Cajun Karma Aside, Mids Should Handle Tech

I don't know about you, Navy fans, but I'm ready for a breakout performance by the Mids this Saturday in Ruston, La. After an ugly loss to Maryland and an even uglier win against Georgia Southern, the Bulldogs may just be the perfect opponent for Navy to get on track for the 2010 season. Even with some injury concerns, I think the elements could be right for a pretty good game from the Mids.

The Annapolis Capital's Bill Wagner reported yesterday on his blog that quarterback Ricky Dobbs has a sprained ankle, a slight groin issue, and was working with the second team offense.

In addition, the Washington Post's Gene Wang  reported that starting safety Emmett Merchant is questionable and tackle Matt Molloy is unlikely to play – both because of concussions.

Not exactly the type of news Navy fans want to hear going into the team's first of three straight road games – with the first one coming against a team who will try to turn the contest into a track meet. More on Louisiana Tech's offense in a moment, but first let's get the other bad karma about this game out of the way.

It turns out Navy is 2-10-1 all-time in the state of Louisiana, which includes an inconceivable 1-10-1 record against Tulane in the Pelican State. The Mids only other win came in the 1955 Sugar Bowl when Navy beat Ole Miss 21-0. It didn't take too long to see this little tidbit in the weekly game notes that the Bulldogs gave to the media – the Navy record while visiting Louisiana was on the front of 29 pages.

Buried a bit deeper in the notes, but equally as depressing, is the fact that Louisiana Tech has won 10 of its last 12 games at Joe Aillet Stadium. The two losses were close ones to Nevada and Boise State last season.

Back to the Bulldog's offense which was brought to town by former Texas Tech and Arizona offensive coordinator Sonny Dykes, who is in his first season as the head coach of Louisiana Tech. There is no doubt Navy fans remember the last time Dykes was on the other side of the field – it was in 2003 when Texas Tech beat up on the Mids in the Houston Bowl.

Luckily for the 2010 Navy team, Dykes' current offense resembles the team he fielded that day in Houston in formation only. In fact there is a bit of a quarterback controversy brewing early in the season for the Bulldogs. After completing 15 of 19 passes for a lean 101yards in the season opening win against Grambling, senior Ross Jenkins was benched in favor of sophomore Colby Cameron for the Texas A&M game. Against the much tougher opponent, Cameron struggled, completing less than 50% of his passes and throwing two interceptions. His struggles, combined with the game getting out of reach, led to him being replaced by junior-college transfer Tarik Hakmi. Jenkins, who had started 21 consecutive games prior to Texas A&M, now finds himself battling for the back-up job. Add to this revolving door under center the fact that none of these quarterbacks was named the starter in the spring, and there is definitely a reason for some optimism in Annapolis.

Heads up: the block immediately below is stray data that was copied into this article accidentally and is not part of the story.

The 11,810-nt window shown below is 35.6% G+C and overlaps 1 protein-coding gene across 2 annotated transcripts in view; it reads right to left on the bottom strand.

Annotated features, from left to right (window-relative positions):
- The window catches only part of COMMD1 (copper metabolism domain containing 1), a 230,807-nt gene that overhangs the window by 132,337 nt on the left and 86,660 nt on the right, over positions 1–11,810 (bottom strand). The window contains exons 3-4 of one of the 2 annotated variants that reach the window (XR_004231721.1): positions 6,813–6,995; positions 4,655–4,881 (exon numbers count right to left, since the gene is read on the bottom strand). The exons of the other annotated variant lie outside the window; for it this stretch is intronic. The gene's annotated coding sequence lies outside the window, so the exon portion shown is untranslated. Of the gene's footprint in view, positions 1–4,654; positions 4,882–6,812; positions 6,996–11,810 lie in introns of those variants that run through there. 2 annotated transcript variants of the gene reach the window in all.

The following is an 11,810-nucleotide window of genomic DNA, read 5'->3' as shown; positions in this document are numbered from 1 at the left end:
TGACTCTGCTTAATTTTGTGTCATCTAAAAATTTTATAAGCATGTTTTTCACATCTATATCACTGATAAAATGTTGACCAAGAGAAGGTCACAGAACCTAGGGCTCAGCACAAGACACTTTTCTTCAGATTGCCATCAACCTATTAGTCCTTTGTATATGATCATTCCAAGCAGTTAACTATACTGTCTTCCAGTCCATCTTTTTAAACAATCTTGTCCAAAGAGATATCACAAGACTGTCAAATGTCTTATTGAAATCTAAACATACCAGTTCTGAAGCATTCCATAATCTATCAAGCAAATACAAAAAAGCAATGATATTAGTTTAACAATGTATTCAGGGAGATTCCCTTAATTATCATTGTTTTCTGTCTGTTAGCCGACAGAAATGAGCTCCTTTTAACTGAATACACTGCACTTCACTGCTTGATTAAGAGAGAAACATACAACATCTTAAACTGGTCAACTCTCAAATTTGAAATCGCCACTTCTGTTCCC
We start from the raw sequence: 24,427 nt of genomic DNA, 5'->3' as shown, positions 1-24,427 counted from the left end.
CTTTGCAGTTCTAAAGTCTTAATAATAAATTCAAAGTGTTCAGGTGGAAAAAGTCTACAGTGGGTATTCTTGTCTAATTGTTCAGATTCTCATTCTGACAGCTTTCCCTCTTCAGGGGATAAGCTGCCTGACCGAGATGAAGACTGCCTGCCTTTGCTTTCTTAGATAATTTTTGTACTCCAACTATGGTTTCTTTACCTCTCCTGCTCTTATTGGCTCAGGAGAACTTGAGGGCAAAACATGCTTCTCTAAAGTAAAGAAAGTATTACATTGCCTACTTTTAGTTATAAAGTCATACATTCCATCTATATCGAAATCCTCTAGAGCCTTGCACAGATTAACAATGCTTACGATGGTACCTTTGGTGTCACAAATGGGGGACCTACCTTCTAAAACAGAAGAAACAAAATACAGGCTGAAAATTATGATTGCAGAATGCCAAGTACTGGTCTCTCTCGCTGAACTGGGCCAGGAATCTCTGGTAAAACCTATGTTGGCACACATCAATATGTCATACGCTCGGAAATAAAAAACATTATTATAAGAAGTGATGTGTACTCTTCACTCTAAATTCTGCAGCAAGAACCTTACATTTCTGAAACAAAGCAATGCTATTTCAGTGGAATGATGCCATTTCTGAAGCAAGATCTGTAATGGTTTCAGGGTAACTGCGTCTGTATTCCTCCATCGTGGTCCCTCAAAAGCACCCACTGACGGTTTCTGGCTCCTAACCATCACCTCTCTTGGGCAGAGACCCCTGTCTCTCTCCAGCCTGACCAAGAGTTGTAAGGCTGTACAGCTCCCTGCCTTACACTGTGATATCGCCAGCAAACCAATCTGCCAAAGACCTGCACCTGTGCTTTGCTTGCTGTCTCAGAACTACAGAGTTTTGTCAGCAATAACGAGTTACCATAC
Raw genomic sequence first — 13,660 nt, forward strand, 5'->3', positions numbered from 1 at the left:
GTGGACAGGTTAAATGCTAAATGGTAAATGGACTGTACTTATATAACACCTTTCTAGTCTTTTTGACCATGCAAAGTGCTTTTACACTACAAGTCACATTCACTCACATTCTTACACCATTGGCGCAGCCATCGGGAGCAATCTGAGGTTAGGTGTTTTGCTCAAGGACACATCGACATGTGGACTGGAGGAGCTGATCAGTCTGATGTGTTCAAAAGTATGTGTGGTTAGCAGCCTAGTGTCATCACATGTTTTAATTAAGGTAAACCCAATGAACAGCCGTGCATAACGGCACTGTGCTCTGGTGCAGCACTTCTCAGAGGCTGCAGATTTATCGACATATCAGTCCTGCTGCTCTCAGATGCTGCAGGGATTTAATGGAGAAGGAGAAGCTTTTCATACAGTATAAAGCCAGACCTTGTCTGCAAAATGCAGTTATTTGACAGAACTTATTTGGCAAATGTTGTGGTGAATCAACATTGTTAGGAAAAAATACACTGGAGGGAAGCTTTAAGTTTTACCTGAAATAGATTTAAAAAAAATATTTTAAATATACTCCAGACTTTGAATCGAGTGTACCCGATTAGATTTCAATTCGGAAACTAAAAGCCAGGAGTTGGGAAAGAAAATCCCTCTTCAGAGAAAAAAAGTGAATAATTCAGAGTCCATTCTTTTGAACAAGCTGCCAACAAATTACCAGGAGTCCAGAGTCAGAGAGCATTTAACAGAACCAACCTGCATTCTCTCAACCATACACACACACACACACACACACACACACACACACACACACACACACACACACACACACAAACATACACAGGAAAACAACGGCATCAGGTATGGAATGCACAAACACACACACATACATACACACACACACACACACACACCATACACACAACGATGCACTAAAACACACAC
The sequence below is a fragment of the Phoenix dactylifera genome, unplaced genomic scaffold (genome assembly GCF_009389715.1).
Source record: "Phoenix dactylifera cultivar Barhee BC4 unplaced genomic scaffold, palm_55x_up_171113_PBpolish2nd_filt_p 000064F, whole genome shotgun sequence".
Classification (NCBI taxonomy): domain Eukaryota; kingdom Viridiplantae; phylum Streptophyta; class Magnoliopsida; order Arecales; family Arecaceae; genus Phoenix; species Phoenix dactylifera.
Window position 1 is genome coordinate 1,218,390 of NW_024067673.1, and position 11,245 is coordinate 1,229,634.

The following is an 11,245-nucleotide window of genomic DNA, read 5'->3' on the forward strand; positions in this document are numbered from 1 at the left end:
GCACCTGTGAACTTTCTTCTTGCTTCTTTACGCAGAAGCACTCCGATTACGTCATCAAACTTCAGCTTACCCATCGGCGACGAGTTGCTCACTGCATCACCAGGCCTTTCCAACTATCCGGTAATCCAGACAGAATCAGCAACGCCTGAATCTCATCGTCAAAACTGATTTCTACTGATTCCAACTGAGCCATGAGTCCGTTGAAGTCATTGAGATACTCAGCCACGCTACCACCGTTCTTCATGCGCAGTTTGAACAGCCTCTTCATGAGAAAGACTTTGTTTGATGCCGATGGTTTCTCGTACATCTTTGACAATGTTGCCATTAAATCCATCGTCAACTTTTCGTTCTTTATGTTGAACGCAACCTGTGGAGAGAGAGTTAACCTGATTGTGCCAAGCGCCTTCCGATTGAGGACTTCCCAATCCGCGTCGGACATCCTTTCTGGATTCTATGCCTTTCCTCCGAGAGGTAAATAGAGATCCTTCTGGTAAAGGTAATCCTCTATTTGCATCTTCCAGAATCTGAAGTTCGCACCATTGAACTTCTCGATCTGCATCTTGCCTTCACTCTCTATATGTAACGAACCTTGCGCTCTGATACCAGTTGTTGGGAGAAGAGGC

Even though Navy has had a knack in the past (at times) for turning ‘no-name' quarterbacks into Heisman Trophy Candidates, I think the last thing Buddy Green would want to face is a settled situation for the Bulldogs under center. I expect Green will draw up a scheme that will give an inexperienced quarterback in a new offense a lot to deal with. Of course this will make it even more important for Louisiana Tech to try and establish its running game – something they struggled to do against the Aggies. In 40 attempts, the Bulldogs only managed 61 yards. Inexperience is also the theme in the Bulldogs' backfield as their three top running backs have a combined six starts.

And while Louisiana Tech is still trying to figure things out on offense, Navy is just looking for a consistent performance when they have the ball. Against Maryland the triple option was in midseason form, rolling up over 400 yards on the ground against the Terrapins. However, they couldn't hold onto the ball in the red zone. Conversely against Georgia Southern, Navy had no problem securing the ball, but they couldn't figure out how to block anybody as Dobbs was running for his life most of the game.

Finally facing an opponent who has only a week to prepare for the triple option - I'm pretty sure Georgia Southern wasn't spending too much time during fall camp preparing for Savannah State – Navy should find plenty of room to run against a Bulldogs' defense that gave up 565 yards of offense to Texas A&M.  

Even though I expect Navy to have success running the ball as well as containing Louisiana Tech's pass-happy offense, it will be equally important to at least break even in the special teams department.

Phillip Livas might be the best kickoff returner in the country so far in 2010. And last season, he gave the Bulldogs a 14-0 lead with his 85-yard punt return for a TD against the Midshipmen. This would definitely be a good time for Navy punter Kyle Delahooke to snap out of his early season funk. Here's hoping if Delahooke is called upon that he can boot a few punts with distance – and equally important – out of bounds.

It's not very often that Navy's offense struggles two weeks in a row against non-BCS opponents. And since the days of passing attacks rolling up 500 yards through the air against the Mids are a distant memory, this game definitely has the makings of a confidence builder leading up to the Air Force showdown in two weeks. If the Mids can continue to secure the football while not committing uncharacteristic penalties, this game could be decided well before the fourth quarter. And that would be a welcome turn of events for Navy fans after two ugly, down-to-the-wire games already this season.

 


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